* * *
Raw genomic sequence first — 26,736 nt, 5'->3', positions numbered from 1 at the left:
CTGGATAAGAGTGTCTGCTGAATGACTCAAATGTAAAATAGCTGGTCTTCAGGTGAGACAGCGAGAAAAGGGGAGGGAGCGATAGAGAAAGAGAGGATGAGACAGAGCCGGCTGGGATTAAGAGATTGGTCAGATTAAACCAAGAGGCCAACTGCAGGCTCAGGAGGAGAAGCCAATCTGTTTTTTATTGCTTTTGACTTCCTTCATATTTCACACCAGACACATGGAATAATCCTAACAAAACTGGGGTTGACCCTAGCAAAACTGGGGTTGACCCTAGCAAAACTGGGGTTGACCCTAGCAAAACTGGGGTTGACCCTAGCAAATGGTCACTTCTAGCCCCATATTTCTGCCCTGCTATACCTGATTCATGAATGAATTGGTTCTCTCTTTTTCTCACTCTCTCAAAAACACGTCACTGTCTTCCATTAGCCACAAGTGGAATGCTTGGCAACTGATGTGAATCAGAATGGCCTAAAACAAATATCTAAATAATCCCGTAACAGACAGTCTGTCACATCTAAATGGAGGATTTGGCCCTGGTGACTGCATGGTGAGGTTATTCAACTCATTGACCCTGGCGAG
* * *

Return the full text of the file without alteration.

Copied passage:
Raw genomic sequence first — 26,736 nt, 5'->3', positions numbered from 1 at the left:
CTGGATAAGAGTGTCTGCTGAATGACTCAAATGTAAAATAGCTGGTCTTCAGGTGAGACAGCGAGAAAAGGGGAGGGAGCGATAGAGAAAGAGAGGATGAGACAGAGCCGGCTGGGATTAAGAGATTGGTCAGATTAAACCAAGAGGCCAACTGCAGGCTCAGGAGGAGAAGCCAATCTGTTTTTTATTGCTTTTGACTTCCTTCATATTTCACACCAGACACATGGAATAATCCTAACAAAACTGGGGTTGACCCTAGCAAAACTGGGGTTGACCCTAGCAAAACTGGGGTTGACCCTAGCAAAACTGGGGTTGACCCTAGCAAATGGTCACTTCTAGCCCCATATTTCTGCCCTGCTATACCTGATTCATGAATGAATTGGTTCTCTCTTTTTCTCACTCTCTCAAAAACACGTCACTGTCTTCCATTAGCCACAAGTGGAATGCTTGGCAACTGATGTGAATCAGAATGGCCTAAAACAAATATCTAAATAATCCCGTAACAGACAGTCTGTCACATCTAAATGGAGGATTTGGCCCTGGTGACTGCATGGTGAGGTTATTCAACTCATTGACCCTGGCGAG